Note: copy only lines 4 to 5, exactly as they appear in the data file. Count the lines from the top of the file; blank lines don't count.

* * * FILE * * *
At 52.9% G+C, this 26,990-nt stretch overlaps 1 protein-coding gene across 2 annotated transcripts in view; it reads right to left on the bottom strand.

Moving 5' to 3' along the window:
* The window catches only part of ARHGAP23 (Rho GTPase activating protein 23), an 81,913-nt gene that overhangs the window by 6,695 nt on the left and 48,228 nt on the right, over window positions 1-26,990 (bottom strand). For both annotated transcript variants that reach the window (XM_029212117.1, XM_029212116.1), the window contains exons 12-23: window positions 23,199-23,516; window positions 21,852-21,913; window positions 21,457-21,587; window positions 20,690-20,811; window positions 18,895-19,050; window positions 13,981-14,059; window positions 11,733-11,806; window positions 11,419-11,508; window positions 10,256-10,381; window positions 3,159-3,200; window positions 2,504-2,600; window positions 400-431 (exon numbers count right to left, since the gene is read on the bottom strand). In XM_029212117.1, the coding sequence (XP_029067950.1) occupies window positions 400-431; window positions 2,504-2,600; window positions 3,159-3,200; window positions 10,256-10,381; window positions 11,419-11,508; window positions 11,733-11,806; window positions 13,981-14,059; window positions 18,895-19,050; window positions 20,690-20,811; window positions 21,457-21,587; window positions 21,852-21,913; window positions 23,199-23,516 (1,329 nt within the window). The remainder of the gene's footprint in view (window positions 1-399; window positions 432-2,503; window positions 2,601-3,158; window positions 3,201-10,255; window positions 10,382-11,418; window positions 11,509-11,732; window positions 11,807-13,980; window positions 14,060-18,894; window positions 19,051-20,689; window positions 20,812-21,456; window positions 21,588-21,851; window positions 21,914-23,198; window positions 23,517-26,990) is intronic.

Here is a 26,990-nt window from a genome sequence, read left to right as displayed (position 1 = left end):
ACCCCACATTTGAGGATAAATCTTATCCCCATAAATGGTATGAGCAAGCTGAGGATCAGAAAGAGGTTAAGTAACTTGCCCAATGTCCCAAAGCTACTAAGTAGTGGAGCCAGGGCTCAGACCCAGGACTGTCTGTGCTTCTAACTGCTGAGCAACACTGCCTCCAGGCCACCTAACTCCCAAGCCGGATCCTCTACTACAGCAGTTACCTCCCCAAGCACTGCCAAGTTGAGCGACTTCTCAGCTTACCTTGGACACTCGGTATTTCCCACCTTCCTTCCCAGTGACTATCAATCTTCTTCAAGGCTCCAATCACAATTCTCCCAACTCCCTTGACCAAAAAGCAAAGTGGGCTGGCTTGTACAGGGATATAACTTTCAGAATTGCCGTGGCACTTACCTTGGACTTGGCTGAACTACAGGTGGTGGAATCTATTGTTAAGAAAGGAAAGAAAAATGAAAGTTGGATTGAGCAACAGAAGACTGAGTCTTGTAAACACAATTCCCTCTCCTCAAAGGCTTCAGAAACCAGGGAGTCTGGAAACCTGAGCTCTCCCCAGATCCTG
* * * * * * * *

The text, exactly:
Here is a 26,990-nt window from a genome sequence, read left to right as displayed (position 1 = left end):
ACCCCACATTTGAGGATAAATCTTATCCCCATAAATGGTATGAGCAAGCTGAGGATCAGAAAGAGGTTAAGTAACTTGCCCAATGTCCCAAAGCTACTAAGTAGTGGAGCCAGGGCTCAGACCCAGGACTGTCTGTGCTTCTAACTGCTGAGCAACACTGCCTCCAGGCCACCTAACTCCCAAGCCGGATCCTCTACTACAGCAGTTACCTCCCCAAGCACTGCCAAGTTGAGCGACTTCTCAGCTTACCTTGGACACTCGGTATTTCCCACCTTCCTTCCCAGTGACTATCAATCTTCTTCAAGGCTCCAATCACAATTCTCCCAACTCCCTTGACCAAAAAGCAAAGTGGGCTGGCTTGTACAGGGATATAACTTTCAGAATTGCCGTGGCACTTACCTTGGACTTGGCTGAACTACAGGTGGTGGAATCTATTGTTAAGAAAGGAAAGAAAAATGAAAGTTGGATTGAGCAACAGAAGACTGAGTCTTGTAAACACAATTCCCTCTCCTCAAAGGCTTCAGAAACCAGGGAGTCTGGAAACCTGAGCTCTCCCCAGATCCTG